Opal -Volcanic Mineralogy
The Opal and Agate rocks as well as the petrified wood used in the jewelry designs are comprised of quartz. These were formed during the early to mid Tertiary Time in the Eocene era, 50-37 million years ago.
The Opal and Agate used in the jewelry are from Oregon and what is know as the “Clarno” Type Formation. Clarno formations are characteristic of volcanic mudflows that overlapped and suffocated sedimentary rocks, coastal swamps, and tidal marshes and responsible for rock formations such as Andesites, Rhyolites (Volcanic Wildfire made of ash), and Basalts. These flows also created coal mines from decomposed vegetation, as in peat moss. They also buried and filled hollows and cavities in sedimentary or continental rocks. Most of the Opal and Agate used in the jewelry designs are either filled hollow cavities or tree limb casts from the Clackamas Clarno Formation. When hollow rock cavities were being filled by a layering of minerals it created the visual banding effect and separated them into the opal and agate layers with a chalcedony outer rind.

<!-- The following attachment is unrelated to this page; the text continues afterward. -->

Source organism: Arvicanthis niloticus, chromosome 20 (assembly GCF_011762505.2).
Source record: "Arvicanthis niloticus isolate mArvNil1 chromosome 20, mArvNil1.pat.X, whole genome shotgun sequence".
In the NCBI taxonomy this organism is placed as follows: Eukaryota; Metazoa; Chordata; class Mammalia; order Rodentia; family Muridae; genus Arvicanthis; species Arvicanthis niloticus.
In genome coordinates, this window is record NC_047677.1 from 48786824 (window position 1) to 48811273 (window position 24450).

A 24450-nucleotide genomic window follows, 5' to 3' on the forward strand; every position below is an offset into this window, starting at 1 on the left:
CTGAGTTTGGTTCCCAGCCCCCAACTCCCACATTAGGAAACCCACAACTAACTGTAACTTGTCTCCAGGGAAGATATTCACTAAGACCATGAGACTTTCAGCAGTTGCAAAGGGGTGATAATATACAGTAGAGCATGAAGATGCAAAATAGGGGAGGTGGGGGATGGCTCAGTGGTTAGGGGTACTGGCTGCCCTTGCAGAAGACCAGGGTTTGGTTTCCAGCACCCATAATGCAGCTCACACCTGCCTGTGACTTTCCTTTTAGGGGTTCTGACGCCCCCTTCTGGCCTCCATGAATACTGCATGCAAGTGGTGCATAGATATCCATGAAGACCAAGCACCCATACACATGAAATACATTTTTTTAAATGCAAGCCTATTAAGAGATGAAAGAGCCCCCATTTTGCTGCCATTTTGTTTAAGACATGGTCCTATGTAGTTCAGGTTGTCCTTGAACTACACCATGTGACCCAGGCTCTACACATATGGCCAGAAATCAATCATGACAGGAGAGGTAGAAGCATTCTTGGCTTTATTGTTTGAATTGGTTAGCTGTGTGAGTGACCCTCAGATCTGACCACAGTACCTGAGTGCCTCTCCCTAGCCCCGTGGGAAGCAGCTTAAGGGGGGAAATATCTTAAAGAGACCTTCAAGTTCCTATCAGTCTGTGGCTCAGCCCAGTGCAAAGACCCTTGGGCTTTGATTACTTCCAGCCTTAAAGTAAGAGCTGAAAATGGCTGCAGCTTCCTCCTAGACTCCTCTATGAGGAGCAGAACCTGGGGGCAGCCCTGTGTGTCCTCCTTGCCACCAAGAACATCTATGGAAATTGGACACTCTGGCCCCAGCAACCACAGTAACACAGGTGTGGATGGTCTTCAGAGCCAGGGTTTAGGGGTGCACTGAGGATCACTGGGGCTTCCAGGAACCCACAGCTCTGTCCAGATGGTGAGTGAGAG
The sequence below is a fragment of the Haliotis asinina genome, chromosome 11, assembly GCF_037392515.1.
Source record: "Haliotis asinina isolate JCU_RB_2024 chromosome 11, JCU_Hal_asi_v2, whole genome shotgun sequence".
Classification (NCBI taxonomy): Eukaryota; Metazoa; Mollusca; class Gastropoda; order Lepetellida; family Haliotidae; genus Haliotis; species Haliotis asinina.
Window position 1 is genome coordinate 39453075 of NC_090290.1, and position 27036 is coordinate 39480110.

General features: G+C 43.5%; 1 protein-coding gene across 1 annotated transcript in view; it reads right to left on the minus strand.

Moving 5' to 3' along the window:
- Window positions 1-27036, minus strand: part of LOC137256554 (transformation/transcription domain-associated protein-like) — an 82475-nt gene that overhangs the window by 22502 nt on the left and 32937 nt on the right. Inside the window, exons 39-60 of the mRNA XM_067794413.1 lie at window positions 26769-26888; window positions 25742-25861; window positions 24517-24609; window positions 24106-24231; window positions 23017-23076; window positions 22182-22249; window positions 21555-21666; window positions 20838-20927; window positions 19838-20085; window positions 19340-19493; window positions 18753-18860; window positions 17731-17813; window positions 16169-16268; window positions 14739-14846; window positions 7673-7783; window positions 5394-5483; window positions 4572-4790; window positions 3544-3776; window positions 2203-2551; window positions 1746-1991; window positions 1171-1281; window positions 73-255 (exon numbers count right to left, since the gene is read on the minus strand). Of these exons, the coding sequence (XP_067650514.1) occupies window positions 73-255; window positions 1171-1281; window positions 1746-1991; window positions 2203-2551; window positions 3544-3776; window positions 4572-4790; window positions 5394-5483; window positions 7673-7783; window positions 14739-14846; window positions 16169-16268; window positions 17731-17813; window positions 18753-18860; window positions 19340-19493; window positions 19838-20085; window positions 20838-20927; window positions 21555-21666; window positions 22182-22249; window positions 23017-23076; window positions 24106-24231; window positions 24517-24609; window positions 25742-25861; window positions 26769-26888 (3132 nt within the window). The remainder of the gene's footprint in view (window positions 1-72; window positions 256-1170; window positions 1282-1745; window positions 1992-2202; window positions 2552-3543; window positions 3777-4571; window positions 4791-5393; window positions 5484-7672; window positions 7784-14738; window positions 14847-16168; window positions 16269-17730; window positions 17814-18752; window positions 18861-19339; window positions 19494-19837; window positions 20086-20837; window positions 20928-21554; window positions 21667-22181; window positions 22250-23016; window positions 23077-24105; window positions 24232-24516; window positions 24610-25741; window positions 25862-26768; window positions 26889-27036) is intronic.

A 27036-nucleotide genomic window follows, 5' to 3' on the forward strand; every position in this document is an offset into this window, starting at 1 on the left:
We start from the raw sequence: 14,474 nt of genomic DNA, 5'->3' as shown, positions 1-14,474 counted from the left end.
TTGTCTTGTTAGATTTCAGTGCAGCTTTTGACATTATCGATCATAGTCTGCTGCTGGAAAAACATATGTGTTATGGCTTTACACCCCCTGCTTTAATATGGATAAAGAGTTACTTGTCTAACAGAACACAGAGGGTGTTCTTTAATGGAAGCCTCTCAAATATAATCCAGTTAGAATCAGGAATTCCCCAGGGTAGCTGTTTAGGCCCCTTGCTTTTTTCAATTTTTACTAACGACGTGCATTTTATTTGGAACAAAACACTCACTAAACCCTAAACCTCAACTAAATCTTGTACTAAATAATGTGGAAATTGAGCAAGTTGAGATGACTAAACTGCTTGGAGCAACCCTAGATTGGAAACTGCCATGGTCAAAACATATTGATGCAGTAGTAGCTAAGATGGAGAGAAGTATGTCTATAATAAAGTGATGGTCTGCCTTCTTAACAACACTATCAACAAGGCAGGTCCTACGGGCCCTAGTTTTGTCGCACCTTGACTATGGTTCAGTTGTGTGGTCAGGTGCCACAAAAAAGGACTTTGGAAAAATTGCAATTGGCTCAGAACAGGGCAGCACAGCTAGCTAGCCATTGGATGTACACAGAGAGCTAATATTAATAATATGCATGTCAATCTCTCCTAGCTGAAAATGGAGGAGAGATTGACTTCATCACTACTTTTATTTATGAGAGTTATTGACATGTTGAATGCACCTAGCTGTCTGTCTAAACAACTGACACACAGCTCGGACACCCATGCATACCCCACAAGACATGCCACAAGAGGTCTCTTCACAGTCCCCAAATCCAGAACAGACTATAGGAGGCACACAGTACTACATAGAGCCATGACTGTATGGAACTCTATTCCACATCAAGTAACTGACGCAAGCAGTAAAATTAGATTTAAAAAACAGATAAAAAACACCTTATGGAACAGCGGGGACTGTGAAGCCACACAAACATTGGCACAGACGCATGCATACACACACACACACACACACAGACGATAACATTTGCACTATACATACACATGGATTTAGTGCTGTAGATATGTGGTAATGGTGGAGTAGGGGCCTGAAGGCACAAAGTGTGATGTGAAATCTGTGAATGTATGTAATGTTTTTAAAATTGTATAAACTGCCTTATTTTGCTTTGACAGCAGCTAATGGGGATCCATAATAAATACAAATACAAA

Agate Limb Casts and Cavities
Limb casts and cavity mineral used in the designs are almost entirely comprised of a Chalcedony Agate skin or rind surrounding a translucent-like dichroic luster of Blue Oregon Opal which will turn solid white if allowed to be exposed to oxygen and light after a short period of time. Clackamas Opals must be maintained to protect the opalescence quality. Although similar to the famed Awapuhi Opals and Thunder Eggs containing opal, agate, and chalcedony found at nearby mines that are of variable quality, the Clackamas formation is quite beautiful and unique.
Petrified Wood Mineralogy
Just north of the Clackamas Clarno Formation and nearby the Awapuhi Opal mine in Washington State, is the Ginko Petrified Forest. Here, a volcanic mudflow of Pillow Bassalt from the Miocene Era that is 2 miles deep, burried and filled hollow tropical Ginko trees. The mineral Silica, basically water, flowing within the volcanic mudflow adheares to the plant cell walls first and then fills the caivites. The trees turned to stone when they were sealed off from oxygen under the mud.